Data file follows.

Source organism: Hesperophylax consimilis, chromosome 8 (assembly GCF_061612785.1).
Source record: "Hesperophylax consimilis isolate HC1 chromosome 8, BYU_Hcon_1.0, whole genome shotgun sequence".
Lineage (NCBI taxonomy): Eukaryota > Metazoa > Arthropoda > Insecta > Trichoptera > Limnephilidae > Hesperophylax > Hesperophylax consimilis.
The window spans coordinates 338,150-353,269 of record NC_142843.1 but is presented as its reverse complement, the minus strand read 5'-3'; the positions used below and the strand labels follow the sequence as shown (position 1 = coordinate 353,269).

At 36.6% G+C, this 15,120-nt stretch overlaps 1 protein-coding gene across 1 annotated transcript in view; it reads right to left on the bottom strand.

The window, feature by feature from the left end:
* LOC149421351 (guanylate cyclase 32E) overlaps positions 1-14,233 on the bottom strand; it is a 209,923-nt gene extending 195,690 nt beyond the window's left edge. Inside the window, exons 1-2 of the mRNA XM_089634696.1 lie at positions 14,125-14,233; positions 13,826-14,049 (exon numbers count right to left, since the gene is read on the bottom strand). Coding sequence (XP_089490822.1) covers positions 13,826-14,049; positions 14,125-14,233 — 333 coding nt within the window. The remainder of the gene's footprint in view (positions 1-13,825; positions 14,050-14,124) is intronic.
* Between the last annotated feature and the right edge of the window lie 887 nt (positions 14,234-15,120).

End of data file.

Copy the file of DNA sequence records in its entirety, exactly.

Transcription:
Source organism: Hesperophylax consimilis, chromosome 8 (assembly GCF_061612785.1).
Source record: "Hesperophylax consimilis isolate HC1 chromosome 8, BYU_Hcon_1.0, whole genome shotgun sequence".
Lineage (NCBI taxonomy): Eukaryota > Metazoa > Arthropoda > Insecta > Trichoptera > Limnephilidae > Hesperophylax > Hesperophylax consimilis.
The window spans coordinates 338,150-353,269 of record NC_142843.1 but is presented as its reverse complement, the minus strand read 5'-3'; the positions used below and the strand labels follow the sequence as shown (position 1 = coordinate 353,269).

At 36.6% G+C, this 15,120-nt stretch overlaps 1 protein-coding gene across 1 annotated transcript in view; it reads right to left on the bottom strand.

The window, feature by feature from the left end:
* LOC149421351 (guanylate cyclase 32E) overlaps positions 1-14,233 on the bottom strand; it is a 209,923-nt gene extending 195,690 nt beyond the window's left edge. Inside the window, exons 1-2 of the mRNA XM_089634696.1 lie at positions 14,125-14,233; positions 13,826-14,049 (exon numbers count right to left, since the gene is read on the bottom strand). Coding sequence (XP_089490822.1) covers positions 13,826-14,049; positions 14,125-14,233 — 333 coding nt within the window. The remainder of the gene's footprint in view (positions 1-13,825; positions 14,050-14,124) is intronic.
* Between the last annotated feature and the right edge of the window lie 887 nt (positions 14,234-15,120).